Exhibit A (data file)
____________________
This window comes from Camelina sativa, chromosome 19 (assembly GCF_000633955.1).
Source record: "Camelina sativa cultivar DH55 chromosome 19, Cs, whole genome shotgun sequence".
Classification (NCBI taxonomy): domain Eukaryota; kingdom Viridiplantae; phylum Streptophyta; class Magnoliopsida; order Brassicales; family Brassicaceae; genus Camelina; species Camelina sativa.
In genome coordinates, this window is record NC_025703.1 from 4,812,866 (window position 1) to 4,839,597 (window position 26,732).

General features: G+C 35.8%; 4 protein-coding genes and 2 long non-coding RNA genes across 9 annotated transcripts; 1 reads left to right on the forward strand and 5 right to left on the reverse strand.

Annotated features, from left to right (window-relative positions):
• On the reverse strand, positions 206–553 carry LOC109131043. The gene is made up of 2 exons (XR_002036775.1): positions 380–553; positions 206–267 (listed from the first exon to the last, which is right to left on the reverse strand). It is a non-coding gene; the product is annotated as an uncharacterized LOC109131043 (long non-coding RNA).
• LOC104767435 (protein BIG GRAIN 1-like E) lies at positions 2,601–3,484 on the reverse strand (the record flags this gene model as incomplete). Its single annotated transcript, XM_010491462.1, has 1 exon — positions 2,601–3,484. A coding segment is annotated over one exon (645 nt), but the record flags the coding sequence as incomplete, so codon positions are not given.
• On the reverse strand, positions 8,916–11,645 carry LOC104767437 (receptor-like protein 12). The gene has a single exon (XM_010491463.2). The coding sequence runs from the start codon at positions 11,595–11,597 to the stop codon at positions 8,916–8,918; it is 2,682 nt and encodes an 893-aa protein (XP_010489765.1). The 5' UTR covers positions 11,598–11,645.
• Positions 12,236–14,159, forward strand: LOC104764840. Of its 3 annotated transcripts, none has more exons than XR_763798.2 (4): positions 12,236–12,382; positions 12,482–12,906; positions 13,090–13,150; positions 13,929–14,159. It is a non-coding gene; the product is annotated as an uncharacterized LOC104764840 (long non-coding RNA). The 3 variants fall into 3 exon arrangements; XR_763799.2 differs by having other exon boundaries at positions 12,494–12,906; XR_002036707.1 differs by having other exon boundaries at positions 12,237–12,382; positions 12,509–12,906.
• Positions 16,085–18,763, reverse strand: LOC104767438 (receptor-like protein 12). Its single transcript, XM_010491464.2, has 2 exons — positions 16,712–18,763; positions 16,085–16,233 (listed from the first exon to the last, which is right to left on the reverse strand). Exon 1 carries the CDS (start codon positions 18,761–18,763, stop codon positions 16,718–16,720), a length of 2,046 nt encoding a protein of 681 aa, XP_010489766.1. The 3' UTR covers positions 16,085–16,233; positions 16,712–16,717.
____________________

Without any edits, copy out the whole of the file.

This window comes from Camelina sativa, chromosome 19 (assembly GCF_000633955.1).
Source record: "Camelina sativa cultivar DH55 chromosome 19, Cs, whole genome shotgun sequence".
Classification (NCBI taxonomy): domain Eukaryota; kingdom Viridiplantae; phylum Streptophyta; class Magnoliopsida; order Brassicales; family Brassicaceae; genus Camelina; species Camelina sativa.
In genome coordinates, this window is record NC_025703.1 from 4,812,866 (window position 1) to 4,839,597 (window position 26,732).

General features: G+C 35.8%; 4 protein-coding genes and 2 long non-coding RNA genes across 9 annotated transcripts; 1 reads left to right on the forward strand and 5 right to left on the reverse strand.

Annotated features, from left to right (window-relative positions):
• On the reverse strand, positions 206–553 carry LOC109131043. The gene is made up of 2 exons (XR_002036775.1): positions 380–553; positions 206–267 (listed from the first exon to the last, which is right to left on the reverse strand). It is a non-coding gene; the product is annotated as an uncharacterized LOC109131043 (long non-coding RNA).
• LOC104767435 (protein BIG GRAIN 1-like E) lies at positions 2,601–3,484 on the reverse strand (the record flags this gene model as incomplete). Its single annotated transcript, XM_010491462.1, has 1 exon — positions 2,601–3,484. A coding segment is annotated over one exon (645 nt), but the record flags the coding sequence as incomplete, so codon positions are not given.
• On the reverse strand, positions 8,916–11,645 carry LOC104767437 (receptor-like protein 12). The gene has a single exon (XM_010491463.2). The coding sequence runs from the start codon at positions 11,595–11,597 to the stop codon at positions 8,916–8,918; it is 2,682 nt and encodes an 893-aa protein (XP_010489765.1). The 5' UTR covers positions 11,598–11,645.
• Positions 12,236–14,159, forward strand: LOC104764840. Of its 3 annotated transcripts, none has more exons than XR_763798.2 (4): positions 12,236–12,382; positions 12,482–12,906; positions 13,090–13,150; positions 13,929–14,159. It is a non-coding gene; the product is annotated as an uncharacterized LOC104764840 (long non-coding RNA). The 3 variants fall into 3 exon arrangements; XR_763799.2 differs by having other exon boundaries at positions 12,494–12,906; XR_002036707.1 differs by having other exon boundaries at positions 12,237–12,382; positions 12,509–12,906.
• Positions 16,085–18,763, reverse strand: LOC104767438 (receptor-like protein 12). Its single transcript, XM_010491464.2, has 2 exons — positions 16,712–18,763; positions 16,085–16,233 (listed from the first exon to the last, which is right to left on the reverse strand). Exon 1 carries the CDS (start codon positions 18,761–18,763, stop codon positions 16,718–16,720), a length of 2,046 nt encoding a protein of 681 aa, XP_010489766.1. The 3' UTR covers positions 16,085–16,233; positions 16,712–16,717.